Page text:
“Diversity Is Being Invited to the Party, Inclusion Is Being Invited to Dance”

A performance by Hanna Felicia, a new duo of the dance company Spinn, at Reykjavìk Dance Festival. The company, based in Sweden, consists of two dancers with and without functional impairments. The performance explores sisterhood and the relationship between two people or perhaps just two sides of the same person –  who yearn for recognition and love. (Photo: Owen Fiene/Reykjavìk Dance Festival)

Recently, the international Reykjavìk Dance Festival took place in Iceland. It seeks to challenge established ideas of how dance and dancing bodies are supposed to look – and which voices are allowed to be heard.

In November, Reykjavìk Dance Festival celebrated its 20-year jubilee with a grand party program characterized by diversity – in a double sense.

In collaboration with the international Lòkal Performing Arts Festival, over 50 events over five days were organized for people of all ages.

"Diversity is being invited to the party, inclusion is being invited to dance."

Pétur Ármannsson, meddirektør for Reykjavík dansefestival. (Foto: Owen Fiene/Reykjavík dansefestival)
Pètur Ármannsson, co-director of Reykjavìk Dance Festival. (Photo: Owen Fiene/Reykjavìk Dance Festival)

This play on words –  which comes from Vernā Myers, writer and VP of Inclusion Strategy at Netflix – has been a central source of inspiration for this year's festival.

"Through its curatorial activities, Reykjavìk Dance Festival tries to challenge normative ideas of how dance should look like, which bodies are represented within dance, and whose voices will be heard," says Pètur Ármannsson, co-director of the festival, to High North News.

"Reykjavìk Dance Festival strives to be a fun and inclusive festival full of parties, performances, workshops, conversations with artists, and relaxing get-togethers," he continues. 


No dancing to someone's selective tune

This year's dance and performance arts festivities consisted of contributions from around 186 artists and a total of nearly 3300 audience members.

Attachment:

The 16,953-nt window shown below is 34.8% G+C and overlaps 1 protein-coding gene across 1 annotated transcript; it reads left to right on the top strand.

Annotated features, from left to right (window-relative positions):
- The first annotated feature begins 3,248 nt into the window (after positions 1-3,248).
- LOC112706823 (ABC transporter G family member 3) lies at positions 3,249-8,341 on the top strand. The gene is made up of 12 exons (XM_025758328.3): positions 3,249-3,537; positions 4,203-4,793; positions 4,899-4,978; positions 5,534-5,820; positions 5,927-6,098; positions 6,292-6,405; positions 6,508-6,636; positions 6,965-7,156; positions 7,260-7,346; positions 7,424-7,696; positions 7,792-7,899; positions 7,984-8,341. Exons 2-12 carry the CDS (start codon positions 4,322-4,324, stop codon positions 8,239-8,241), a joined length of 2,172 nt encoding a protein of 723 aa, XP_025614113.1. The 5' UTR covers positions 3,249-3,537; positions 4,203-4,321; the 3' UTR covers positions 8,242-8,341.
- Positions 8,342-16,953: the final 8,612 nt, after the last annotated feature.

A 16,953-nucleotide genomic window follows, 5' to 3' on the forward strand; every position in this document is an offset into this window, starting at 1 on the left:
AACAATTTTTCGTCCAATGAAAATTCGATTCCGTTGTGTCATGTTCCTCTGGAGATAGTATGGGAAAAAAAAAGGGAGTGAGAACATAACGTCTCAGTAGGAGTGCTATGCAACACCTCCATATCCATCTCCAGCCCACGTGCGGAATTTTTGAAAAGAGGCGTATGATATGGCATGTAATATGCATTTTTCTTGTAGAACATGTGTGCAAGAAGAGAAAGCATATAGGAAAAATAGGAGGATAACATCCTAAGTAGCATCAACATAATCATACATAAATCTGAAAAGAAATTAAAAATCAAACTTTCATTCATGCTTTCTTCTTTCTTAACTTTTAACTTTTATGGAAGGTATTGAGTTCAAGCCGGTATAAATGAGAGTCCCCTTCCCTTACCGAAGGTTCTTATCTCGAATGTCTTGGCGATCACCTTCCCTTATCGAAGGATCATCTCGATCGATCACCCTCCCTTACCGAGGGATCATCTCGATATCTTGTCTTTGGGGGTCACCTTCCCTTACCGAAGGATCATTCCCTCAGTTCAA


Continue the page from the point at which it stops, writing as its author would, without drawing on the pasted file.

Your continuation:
Not only have the events struck a chord with many, but the festival's framework also has a contemporary resonance. 

A much-needed debate about inclusion within Icelandic performance arts, or lack thereof, has been conducted recently, it is said.

Both now and in previous years, Reykjavìk Dance Festival strives to contribute to an open community of great variety, both through the artists it provides an arena for and the people it addresses. 

"There is power in choosing who will be seen and who will not, so we wish to continue this conversation, be an accessible festival and platform for different bodies, voices, and representations," states the staff on the festival's website.

Fierce and exciting

Among the participants at the festivities in Iceland's capital this late fall, was the Director of the Arctic Arts Festival, Icelandic Ragnheiður Skúladóttir. 

Festspilldirektør Ragnheiður Skúladóttir. (Foto: Privat)
Ragnheiður Skúladóttir, Director of the Arctic Arts Festival.

Skúladóttir thanks Reykjavìk Dance Festival and the Lòkal Performing Arts Festival for inspiring and fun days. She has a background as co-founder and artistic leader of Lókal.

"To see how strong and influential works are being produced on Iceland's independent scene, despite difficult circumstances and limited interest from the cultural policy domain, is simply incredible," writes Skúladóttir on her Facebook page and goes on:

"My wish is that all this production, with the quality it stands for and the inspiration it provides, one day receives the recognition it deserves. It is time to develop a long-term policy and support measures that will really matter."

"As an expatriate Icelander, I am proud and excited to have taken part in the large amount of daring, energetic, and fun programs from these two festivals," she adds.

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This article was originally published in Norwegian and has been translated by Birgitte Annie Molid Martinussen.